Pixel Scroll 3/14/16 Pixels Gather And Now My Scroll Begins

(1) WHAT A SAVINGS. Get your Grabthar’s hammer t-shirt from TeeChip. These babies are going for $22.99, while they last!

Grabthars hammer t fruit-of-the-loom-cotton-t-131313

(2) WOODEN IT BE LUVERLY. It took over a year to carve, and “This Beautiful Millennium Falcon Was Made With Over 3,000 Pieces of Wood”.

(3) HISTORY OF A MYSTERY. Memorabilia of the 1955 Cleveland and 1956 NYC World Science Fiction Conventions  is up for auction on eBay. There are publications, etc., but the most interesting part to fanhistorians would be the Cleveland committee’s file copies of correspondence, like the letter sent in advance of the con to its “mystery guest of honor” Sam Moskowitz (lower right). The seller is looking for a starting bid of $499.99, and the auction has six days to run.

clevention correspondence

(4) CORNELL’S SHERLOCK. Paul Cornell’s episode of Elementary will be broadcast in the US this week. You can view the trailer on his blog.

On this coming Sunday, the 20th March, at 10pm, my episode of Elementary, ‘You’ve Got Me, Who’s Got You?’ will be broadcast on CBS.  Those in the Central and East Coast time zones should note that the NCAA March Madness second round (I assume that’s something to do with sport) will be taking place that day, so there’s a chance the episode might be delayed.  At any rate, I’ll be up at 3am my time to live tweet along with the show.  So that’ll be fun.  And possibly quite weird.  If you haven’t already found me on Twitter, I’m @paul_cornell.

As the official synopsis says: ‘when a man who secretly fought crime dressed as a popular comic book superhero is murdered, Holmes and Watson must discover his real identity before they can find his killer.  Also, Morland makes a surprise donation to Watson’s favorite charity, in order to compel her to do him a business-related favor.’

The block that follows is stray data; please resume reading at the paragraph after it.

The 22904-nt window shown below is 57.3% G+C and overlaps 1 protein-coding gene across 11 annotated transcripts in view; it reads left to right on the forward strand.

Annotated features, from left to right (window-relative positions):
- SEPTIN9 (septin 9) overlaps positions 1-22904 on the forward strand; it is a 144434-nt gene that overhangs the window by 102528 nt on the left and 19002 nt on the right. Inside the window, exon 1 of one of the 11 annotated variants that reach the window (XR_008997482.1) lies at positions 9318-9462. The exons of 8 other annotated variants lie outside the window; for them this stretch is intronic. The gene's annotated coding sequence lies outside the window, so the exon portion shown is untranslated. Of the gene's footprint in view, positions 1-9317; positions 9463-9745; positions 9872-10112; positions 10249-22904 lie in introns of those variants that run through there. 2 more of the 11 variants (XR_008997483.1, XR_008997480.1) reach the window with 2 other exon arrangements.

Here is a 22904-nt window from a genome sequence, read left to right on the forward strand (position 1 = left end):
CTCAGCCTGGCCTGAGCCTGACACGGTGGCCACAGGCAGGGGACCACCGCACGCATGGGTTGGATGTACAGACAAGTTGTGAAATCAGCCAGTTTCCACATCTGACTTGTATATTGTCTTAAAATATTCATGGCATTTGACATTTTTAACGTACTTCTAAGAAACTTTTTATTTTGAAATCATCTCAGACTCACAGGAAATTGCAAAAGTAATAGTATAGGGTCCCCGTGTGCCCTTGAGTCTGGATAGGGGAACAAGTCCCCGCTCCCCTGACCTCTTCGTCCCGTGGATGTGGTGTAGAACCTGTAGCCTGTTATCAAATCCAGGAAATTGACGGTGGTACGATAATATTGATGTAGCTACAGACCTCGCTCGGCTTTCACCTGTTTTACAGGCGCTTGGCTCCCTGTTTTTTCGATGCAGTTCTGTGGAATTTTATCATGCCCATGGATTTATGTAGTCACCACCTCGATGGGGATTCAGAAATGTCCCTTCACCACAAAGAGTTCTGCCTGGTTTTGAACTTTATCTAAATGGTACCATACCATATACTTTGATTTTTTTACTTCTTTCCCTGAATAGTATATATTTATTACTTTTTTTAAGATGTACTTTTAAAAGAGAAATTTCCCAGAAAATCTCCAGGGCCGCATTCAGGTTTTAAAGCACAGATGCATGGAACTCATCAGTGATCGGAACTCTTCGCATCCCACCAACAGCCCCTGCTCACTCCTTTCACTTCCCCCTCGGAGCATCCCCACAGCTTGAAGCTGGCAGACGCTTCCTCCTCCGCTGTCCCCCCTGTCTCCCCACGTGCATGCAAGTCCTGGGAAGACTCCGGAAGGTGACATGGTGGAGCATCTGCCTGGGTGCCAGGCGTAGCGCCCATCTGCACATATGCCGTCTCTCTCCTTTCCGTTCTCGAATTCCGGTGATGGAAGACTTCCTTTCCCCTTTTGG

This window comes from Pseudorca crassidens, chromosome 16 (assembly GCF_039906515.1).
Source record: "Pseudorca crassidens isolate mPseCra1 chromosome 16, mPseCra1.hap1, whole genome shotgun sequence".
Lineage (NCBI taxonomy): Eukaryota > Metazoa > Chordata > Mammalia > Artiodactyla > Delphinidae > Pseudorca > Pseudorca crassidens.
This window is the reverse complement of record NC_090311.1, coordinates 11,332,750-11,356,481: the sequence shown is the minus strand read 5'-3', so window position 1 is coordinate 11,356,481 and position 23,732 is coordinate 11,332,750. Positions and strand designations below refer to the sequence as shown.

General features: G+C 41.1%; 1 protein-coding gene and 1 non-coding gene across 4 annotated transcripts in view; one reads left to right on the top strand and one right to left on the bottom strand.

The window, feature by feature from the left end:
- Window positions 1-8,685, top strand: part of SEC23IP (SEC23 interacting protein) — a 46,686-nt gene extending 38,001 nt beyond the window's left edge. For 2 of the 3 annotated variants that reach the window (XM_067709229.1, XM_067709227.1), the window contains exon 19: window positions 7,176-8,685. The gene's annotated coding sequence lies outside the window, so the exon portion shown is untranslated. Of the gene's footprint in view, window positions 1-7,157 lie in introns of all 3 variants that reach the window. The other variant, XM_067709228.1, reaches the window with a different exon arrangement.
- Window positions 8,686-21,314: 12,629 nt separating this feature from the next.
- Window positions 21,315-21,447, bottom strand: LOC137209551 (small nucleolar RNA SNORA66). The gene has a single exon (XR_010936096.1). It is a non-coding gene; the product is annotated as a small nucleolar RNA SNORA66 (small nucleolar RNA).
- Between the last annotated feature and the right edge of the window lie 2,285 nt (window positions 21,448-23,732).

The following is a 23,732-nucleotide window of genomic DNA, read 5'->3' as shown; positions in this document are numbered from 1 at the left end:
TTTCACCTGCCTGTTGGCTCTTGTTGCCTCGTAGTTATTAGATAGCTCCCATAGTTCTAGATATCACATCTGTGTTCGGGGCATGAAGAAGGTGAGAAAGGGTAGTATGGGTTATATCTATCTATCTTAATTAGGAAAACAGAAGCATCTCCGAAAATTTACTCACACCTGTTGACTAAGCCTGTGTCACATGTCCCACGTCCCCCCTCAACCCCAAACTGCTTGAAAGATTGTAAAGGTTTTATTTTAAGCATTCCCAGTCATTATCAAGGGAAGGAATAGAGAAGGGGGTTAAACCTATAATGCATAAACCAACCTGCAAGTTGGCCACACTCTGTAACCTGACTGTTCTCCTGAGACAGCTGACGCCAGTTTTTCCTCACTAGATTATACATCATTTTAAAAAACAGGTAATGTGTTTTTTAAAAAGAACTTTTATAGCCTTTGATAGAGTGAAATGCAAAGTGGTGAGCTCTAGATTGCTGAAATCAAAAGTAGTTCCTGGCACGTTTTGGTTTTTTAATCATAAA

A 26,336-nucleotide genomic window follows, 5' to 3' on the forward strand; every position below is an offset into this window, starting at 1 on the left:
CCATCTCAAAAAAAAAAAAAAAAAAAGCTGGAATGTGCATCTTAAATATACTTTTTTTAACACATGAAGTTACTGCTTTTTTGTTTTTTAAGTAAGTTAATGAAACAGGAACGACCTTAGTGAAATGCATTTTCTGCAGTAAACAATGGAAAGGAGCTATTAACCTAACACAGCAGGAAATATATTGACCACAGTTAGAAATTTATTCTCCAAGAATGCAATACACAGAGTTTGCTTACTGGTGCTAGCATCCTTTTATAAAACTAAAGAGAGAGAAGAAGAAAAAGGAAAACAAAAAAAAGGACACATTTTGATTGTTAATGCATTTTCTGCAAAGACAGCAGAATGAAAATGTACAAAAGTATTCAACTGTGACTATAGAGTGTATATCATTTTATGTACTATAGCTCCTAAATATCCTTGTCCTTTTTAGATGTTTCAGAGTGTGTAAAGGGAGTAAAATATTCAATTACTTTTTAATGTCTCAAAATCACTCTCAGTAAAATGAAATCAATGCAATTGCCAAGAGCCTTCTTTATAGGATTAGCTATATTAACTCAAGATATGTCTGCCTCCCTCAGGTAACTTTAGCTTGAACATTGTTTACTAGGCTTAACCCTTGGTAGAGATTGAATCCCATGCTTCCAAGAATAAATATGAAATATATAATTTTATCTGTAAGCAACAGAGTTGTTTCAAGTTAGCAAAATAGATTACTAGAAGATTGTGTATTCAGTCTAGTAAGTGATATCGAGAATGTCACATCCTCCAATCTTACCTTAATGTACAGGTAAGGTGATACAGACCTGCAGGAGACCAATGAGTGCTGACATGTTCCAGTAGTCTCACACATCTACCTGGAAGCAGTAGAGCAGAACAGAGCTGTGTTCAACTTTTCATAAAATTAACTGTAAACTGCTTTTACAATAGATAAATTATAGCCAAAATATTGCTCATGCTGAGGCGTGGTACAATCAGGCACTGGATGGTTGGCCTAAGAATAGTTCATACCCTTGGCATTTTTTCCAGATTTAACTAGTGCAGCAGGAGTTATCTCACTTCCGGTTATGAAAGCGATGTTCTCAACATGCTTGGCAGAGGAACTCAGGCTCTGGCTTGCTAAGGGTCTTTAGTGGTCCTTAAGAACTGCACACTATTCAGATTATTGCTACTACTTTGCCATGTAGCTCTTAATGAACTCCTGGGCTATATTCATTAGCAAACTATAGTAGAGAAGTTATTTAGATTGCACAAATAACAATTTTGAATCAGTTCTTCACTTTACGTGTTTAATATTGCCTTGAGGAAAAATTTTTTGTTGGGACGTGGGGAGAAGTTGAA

Which is spot on, really!

(5) THE OTHER SIDE OF THE LOOKING-GLASS. Fantasy-Faction’s Nicola Alter tries to ease fantasy fans into the idea of reading sf – “Trying Out Science Fiction: A Guide For Fantasy Purists”. I’ve always had to listen to sf fans who talk about their dislike of fantasy (and, oh, the howls of rage when a Harry Potter book won the Hugo), but it never occurred to me there might be fantasy fans who had to be convinced to read sf. Now I know.

I picked up a trashy sci-fi novel in my teens and immediately encountered a confusing story full of alien languages and weird words, with unappealing characters and an empty, lacklustre world. I couldn’t make any sense of it and it made me vaguely depressed, so I put it down. I decided science fiction wasn’t for me.

Over a decade later, I finally gave it another go. I had often heard science fiction works mentioned by fellow fantasy fans and seen the genres placed side-by-side at conventions, in bookstores, and online. I thought: I really ought to explore this “other side of the coin” and see what all the fuss is about.

So, I started reading sci-fi. And found books I loved – even books I adored. I added several science fiction works to my all-time favourites list. In the process, I learned a few things that might be helpful to any fantasy lovers wanting to embark on a similar exploration of this sister genre:

Don’t Start With The Classics

There are many online forums where people ask, “I’ve never read any science fiction but I want to try it out, what should I read first?” and get a stream of comments recommending classic works like Dune and Stranger in a Strange Land and Foundation. These are indeed important works that have been enjoyed by many, but they’re probably not the best ones to start with. It’s like telling someone who’s never read fantasy to begin with Lord of the Rings or Elric of Melniboné. Yes, these are important stories and forerunners of the genre but they’re not exactly accessible or easy reads for a newcomer. (The exception here would be Ender’s Game, as it’s very accessible and easy to read despite its “classic” status).

You’re better off tackling the classics later, after you’ve cut your teeth on a modern, accessible read and worked up a taste for more….

(6) THEY PEEKED. Spy pics show off Star Wars’ new cool aliens and vehicles in “Meet Your New Favorite Alien From Star Wars Episode VIII” at Birth. Movies. Death.